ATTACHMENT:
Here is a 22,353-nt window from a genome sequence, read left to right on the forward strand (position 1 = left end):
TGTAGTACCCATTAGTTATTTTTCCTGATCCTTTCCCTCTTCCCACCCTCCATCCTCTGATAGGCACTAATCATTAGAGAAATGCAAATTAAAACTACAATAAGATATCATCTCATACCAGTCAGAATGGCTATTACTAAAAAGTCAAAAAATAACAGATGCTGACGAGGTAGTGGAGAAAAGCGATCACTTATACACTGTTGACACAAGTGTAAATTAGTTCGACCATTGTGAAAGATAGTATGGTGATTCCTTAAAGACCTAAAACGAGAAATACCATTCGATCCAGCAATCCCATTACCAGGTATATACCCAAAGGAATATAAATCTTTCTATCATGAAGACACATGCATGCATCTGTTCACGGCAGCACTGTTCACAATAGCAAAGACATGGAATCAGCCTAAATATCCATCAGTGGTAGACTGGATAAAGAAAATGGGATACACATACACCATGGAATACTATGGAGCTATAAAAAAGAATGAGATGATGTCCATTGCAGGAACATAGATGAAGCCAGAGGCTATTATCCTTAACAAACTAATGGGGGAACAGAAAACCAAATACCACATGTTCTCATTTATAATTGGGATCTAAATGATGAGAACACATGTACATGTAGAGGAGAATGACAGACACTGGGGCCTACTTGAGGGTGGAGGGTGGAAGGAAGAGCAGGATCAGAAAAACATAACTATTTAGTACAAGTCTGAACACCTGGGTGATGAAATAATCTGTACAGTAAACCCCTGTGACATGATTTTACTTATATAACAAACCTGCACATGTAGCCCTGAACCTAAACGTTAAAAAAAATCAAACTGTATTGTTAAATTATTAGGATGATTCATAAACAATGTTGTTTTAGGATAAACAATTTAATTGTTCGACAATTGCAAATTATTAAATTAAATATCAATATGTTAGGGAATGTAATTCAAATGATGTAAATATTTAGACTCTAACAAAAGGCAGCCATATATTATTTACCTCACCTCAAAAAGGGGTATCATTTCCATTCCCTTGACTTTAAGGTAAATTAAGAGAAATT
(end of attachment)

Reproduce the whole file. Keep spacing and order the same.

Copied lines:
Here is a 22,353-nt window from a genome sequence, read left to right on the forward strand (position 1 = left end):
TGTAGTACCCATTAGTTATTTTTCCTGATCCTTTCCCTCTTCCCACCCTCCATCCTCTGATAGGCACTAATCATTAGAGAAATGCAAATTAAAACTACAATAAGATATCATCTCATACCAGTCAGAATGGCTATTACTAAAAAGTCAAAAAATAACAGATGCTGACGAGGTAGTGGAGAAAAGCGATCACTTATACACTGTTGACACAAGTGTAAATTAGTTCGACCATTGTGAAAGATAGTATGGTGATTCCTTAAAGACCTAAAACGAGAAATACCATTCGATCCAGCAATCCCATTACCAGGTATATACCCAAAGGAATATAAATCTTTCTATCATGAAGACACATGCATGCATCTGTTCACGGCAGCACTGTTCACAATAGCAAAGACATGGAATCAGCCTAAATATCCATCAGTGGTAGACTGGATAAAGAAAATGGGATACACATACACCATGGAATACTATGGAGCTATAAAAAAGAATGAGATGATGTCCATTGCAGGAACATAGATGAAGCCAGAGGCTATTATCCTTAACAAACTAATGGGGGAACAGAAAACCAAATACCACATGTTCTCATTTATAATTGGGATCTAAATGATGAGAACACATGTACATGTAGAGGAGAATGACAGACACTGGGGCCTACTTGAGGGTGGAGGGTGGAAGGAAGAGCAGGATCAGAAAAACATAACTATTTAGTACAAGTCTGAACACCTGGGTGATGAAATAATCTGTACAGTAAACCCCTGTGACATGATTTTACTTATATAACAAACCTGCACATGTAGCCCTGAACCTAAACGTTAAAAAAAATCAAACTGTATTGTTAAATTATTAGGATGATTCATAAACAATGTTGTTTTAGGATAAACAATTTAATTGTTCGACAATTGCAAATTATTAAATTAAATATCAATATGTTAGGGAATGTAATTCAAATGATGTAAATATTTAGACTCTAACAAAAGGCAGCCATATATTATTTACCTCACCTCAAAAAGGGGTATCATTTCCATTCCCTTGACTTTAAGGTAAATTAAGAGAAATT